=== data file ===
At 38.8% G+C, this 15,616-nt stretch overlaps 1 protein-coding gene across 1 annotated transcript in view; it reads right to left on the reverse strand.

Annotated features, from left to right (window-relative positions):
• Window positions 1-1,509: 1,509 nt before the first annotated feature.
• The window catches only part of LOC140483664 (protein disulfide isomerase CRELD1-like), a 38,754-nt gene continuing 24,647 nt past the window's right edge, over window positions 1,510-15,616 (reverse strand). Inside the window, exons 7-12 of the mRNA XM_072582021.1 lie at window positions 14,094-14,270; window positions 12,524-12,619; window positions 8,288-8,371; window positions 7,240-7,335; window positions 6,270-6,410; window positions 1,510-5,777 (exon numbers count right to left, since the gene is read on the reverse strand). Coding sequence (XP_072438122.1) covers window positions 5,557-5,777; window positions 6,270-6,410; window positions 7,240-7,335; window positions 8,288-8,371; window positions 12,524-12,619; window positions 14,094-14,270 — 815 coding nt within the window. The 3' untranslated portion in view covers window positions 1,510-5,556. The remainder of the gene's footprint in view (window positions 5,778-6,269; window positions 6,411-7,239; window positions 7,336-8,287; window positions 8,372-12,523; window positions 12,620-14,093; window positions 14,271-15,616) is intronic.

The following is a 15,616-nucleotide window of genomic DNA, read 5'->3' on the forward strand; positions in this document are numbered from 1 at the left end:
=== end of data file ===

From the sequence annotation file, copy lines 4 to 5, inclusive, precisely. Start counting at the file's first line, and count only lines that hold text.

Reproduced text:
• The window catches only part of LOC140483664 (protein disulfide isomerase CRELD1-like), a 38,754-nt gene continuing 24,647 nt past the window's right edge, over window positions 1,510-15,616 (reverse strand). Inside the window, exons 7-12 of the mRNA XM_072582021.1 lie at window positions 14,094-14,270; window positions 12,524-12,619; window positions 8,288-8,371; window positions 7,240-7,335; window positions 6,270-6,410; window positions 1,510-5,777 (exon numbers count right to left, since the gene is read on the reverse strand). Coding sequence (XP_072438122.1) covers window positions 5,557-5,777; window positions 6,270-6,410; window positions 7,240-7,335; window positions 8,288-8,371; window positions 12,524-12,619; window positions 14,094-14,270 — 815 coding nt within the window. The 3' untranslated portion in view covers window positions 1,510-5,556. The remainder of the gene's footprint in view (window positions 5,778-6,269; window positions 6,411-7,239; window positions 7,336-8,287; window positions 8,372-12,523; window positions 12,620-14,093; window positions 14,271-15,616) is intronic.

The following is a 15,616-nucleotide window of genomic DNA, read 5'->3' on the forward strand; positions in this document are numbered from 1 at the left end: